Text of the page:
In March of this year, Mount Rushmore began a year of celebration marking its 90 years of history. Artist Gutzon Borglum had his work cut out for him in creating a truly monumental piece of art. One of the most interesting letters in the Arizona Historical Society collection is written by Borglum to Eleanor Roosevelt.
In preparation for our 10th annual symposium this fall, we’ve prepared a collection of items from the digital library related to the symposium theme, “Theodore Roosevelt and the Law.”
During the summer of 1915, Theodore Roosevelt, much like nations across Europe, was discovering who his true friends were. Learn about TR's libel suit, travels in the Canadian Rockies, and Roosevelt's approaches to dealing with the law, the theme for this year's symposium.
It's that time of year again! Every summer interns from around the country join us in our work on the TR Digital Library. We often ask them to share their experiences in the blog. Aimee Duchsherer examines and reflects on documents from the Margaret Sanger Papers Project.
One of the wonderful aspects about archival research (and cataloging archival collections!) is discovering things about which you knew nothing. Many people know about TR’s efforts in the peace talks to end the Russo-Japanese War (1904-1905). That war ended with the Treaty of Portsmouth, which was mediated by TR. Not so many people—maybe especially not Americans—have heard about the Peace of Marblehead.
Today One World Observatory officially opens to the public on top of One World Trade Center, the tallest building in the western hemisphere. Guests will be treated to panoramic views of a truly great city. One World Observatory will also offer complimentary admission to 9/11 family members and the rescue workers who responded to the disaster.
To honor New York and celebrate the opening of the observatory, we take a look at how NYC appeared in TR's time.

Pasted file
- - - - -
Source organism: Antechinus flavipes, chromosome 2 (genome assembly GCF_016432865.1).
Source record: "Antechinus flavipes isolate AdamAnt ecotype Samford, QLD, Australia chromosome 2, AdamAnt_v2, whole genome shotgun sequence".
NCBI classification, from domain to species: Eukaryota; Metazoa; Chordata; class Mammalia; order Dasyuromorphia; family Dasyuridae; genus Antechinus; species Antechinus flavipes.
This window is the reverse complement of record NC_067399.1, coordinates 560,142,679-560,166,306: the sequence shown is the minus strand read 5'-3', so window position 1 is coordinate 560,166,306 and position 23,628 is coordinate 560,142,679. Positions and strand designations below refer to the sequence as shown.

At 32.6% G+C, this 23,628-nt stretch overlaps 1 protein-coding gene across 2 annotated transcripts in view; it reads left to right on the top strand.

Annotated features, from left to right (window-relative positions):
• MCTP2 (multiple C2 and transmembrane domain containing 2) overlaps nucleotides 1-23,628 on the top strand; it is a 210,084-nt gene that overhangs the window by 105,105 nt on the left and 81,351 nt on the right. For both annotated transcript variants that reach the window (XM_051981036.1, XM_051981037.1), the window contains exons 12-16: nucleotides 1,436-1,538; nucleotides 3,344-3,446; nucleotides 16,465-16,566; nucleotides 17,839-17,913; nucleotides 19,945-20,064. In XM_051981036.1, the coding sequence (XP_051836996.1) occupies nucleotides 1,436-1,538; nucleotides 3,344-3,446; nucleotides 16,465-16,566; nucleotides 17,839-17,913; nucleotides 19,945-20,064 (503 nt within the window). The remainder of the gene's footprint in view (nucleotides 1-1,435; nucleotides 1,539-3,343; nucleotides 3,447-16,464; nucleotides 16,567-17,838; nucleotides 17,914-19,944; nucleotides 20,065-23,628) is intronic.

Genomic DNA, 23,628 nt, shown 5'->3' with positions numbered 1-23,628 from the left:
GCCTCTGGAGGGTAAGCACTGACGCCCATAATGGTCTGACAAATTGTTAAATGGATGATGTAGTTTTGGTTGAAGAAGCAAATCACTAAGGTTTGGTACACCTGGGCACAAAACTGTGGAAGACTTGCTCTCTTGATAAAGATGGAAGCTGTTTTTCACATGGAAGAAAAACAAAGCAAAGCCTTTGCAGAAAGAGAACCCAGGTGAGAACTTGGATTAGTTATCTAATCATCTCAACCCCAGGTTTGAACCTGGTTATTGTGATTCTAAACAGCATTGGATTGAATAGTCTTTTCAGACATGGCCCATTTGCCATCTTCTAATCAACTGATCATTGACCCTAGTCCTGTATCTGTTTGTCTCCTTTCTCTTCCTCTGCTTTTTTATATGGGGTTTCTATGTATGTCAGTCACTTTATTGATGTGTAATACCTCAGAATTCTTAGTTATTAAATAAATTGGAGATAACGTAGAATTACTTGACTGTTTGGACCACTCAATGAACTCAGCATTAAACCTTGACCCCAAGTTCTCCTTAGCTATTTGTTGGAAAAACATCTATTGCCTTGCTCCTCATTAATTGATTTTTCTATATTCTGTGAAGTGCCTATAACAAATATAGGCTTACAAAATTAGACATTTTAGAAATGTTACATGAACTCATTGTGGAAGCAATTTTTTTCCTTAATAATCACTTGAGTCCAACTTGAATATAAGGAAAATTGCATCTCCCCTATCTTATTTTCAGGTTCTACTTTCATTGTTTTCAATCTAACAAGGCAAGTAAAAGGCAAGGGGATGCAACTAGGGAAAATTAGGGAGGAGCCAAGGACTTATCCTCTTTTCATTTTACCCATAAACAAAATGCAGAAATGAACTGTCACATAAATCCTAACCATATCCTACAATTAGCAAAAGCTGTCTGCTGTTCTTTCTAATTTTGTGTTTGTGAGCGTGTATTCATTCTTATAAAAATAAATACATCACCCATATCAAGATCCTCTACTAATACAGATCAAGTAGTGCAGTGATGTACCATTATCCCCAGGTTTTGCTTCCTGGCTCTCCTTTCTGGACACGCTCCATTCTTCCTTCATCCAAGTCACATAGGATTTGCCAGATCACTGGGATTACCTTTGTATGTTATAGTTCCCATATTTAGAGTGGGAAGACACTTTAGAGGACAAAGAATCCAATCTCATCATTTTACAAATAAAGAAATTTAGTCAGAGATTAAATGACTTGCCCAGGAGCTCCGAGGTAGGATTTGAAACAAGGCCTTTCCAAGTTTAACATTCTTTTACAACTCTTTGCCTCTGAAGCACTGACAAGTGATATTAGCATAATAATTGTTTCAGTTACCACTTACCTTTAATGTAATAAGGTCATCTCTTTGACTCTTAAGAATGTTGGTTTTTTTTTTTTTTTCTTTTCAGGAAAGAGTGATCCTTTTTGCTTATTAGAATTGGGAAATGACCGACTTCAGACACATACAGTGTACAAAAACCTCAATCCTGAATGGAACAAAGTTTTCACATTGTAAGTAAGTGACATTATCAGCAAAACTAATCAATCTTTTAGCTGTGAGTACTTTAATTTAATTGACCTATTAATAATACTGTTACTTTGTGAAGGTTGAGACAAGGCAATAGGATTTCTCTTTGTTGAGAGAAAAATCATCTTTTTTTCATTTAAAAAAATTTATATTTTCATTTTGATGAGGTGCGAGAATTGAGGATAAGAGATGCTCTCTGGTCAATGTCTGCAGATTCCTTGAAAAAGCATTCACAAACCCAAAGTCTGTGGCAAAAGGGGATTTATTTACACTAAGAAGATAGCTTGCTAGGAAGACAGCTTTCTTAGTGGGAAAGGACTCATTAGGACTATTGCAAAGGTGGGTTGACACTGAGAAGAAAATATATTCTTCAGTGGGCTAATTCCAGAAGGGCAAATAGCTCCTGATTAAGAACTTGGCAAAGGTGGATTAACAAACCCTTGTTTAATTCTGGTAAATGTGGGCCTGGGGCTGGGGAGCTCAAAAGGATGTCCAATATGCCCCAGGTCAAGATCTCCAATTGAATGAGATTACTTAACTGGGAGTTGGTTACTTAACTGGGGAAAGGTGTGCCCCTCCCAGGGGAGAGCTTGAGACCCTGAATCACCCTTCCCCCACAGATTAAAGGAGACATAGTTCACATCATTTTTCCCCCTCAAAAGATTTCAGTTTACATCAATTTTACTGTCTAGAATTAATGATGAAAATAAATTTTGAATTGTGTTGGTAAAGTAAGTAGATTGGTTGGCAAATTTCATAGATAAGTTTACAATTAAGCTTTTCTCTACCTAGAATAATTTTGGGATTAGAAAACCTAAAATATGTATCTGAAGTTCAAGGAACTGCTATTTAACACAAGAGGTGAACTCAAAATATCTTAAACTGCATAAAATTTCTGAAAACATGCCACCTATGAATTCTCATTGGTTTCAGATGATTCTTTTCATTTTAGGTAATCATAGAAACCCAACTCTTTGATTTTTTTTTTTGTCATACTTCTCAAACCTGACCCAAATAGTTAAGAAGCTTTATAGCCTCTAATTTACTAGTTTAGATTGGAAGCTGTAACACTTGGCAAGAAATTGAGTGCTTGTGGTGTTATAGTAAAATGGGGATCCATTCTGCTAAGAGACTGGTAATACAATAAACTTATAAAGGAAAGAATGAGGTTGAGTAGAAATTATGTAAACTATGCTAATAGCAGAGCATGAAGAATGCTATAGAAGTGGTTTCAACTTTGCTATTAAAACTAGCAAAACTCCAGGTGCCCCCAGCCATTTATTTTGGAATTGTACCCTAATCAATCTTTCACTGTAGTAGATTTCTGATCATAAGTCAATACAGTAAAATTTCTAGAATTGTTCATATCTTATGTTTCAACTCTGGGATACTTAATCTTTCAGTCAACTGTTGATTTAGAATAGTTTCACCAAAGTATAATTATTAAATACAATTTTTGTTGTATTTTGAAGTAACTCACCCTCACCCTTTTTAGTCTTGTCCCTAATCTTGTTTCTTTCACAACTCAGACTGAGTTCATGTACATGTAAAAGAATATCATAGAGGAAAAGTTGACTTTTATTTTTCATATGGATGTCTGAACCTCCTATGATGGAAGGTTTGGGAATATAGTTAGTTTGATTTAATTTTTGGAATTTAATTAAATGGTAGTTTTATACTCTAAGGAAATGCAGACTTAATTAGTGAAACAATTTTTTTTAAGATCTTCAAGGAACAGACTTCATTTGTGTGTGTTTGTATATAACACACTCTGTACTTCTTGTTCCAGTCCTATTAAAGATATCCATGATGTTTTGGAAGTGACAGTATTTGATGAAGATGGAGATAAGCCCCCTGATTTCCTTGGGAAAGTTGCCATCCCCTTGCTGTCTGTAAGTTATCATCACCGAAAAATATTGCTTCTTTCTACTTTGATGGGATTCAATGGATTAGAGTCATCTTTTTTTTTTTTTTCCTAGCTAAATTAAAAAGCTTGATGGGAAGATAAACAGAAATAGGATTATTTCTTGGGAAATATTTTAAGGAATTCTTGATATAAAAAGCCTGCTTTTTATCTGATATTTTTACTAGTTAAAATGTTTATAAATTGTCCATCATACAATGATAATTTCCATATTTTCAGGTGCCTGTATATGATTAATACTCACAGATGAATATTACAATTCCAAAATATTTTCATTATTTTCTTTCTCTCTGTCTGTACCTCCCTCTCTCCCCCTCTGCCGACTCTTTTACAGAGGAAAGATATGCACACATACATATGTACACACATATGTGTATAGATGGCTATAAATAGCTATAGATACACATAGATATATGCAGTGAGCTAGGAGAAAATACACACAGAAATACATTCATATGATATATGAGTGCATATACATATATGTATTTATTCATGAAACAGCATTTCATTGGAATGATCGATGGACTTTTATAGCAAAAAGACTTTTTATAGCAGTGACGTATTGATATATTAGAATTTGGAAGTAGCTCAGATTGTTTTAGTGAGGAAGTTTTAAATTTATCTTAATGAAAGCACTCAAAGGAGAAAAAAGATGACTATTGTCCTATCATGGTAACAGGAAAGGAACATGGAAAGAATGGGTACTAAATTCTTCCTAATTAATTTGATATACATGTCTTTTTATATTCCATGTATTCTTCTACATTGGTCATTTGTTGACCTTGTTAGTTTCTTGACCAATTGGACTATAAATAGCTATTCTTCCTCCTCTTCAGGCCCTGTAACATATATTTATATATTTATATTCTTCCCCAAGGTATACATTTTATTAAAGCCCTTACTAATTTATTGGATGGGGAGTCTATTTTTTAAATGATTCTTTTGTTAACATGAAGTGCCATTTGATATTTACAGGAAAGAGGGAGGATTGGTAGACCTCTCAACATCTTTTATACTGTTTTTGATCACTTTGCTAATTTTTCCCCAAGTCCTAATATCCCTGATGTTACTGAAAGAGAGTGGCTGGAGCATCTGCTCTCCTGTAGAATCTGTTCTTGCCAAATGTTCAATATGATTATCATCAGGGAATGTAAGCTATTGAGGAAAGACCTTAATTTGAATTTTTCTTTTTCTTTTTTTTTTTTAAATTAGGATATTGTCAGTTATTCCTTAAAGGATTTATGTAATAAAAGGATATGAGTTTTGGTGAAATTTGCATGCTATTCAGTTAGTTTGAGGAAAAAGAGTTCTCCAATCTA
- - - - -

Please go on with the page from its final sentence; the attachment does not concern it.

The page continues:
This week we published a Theodore Roosevelt Commemorative Razor from the collections of the Inaugural Site. The straight razor commemorates Roosevelt’s succession to the presidency on September 14, 1901.
I started researching in archives as an undergraduate. In grad school, I traipsed through the Library of Congress and Radcliffe’s Schlesinger Library. Then I continued volunteering in archives until I entered library school when I started student level positions in libraries. Not once in that nine year time period did I touch a reel of microfilm.
When I landed in Denver, I immediately started looking for mountains. Theodore Roosevelt might have done the same thing, aiming to climb the highest peak with whatever fascinating people happened to be in the area.
Last week I completed research at the Arizona Historical Society in Tucson. The collection is poignant because of the close personal friendship TR had with Patty Selmes, John Greenway, and Robert Ferguson. This level of caring didn’t extend just from TR. It was shared by Kermit, Archie, Alice, Ted, Ethel, Quentin, and Edith Roosevelt. Here are some of the items in this collection: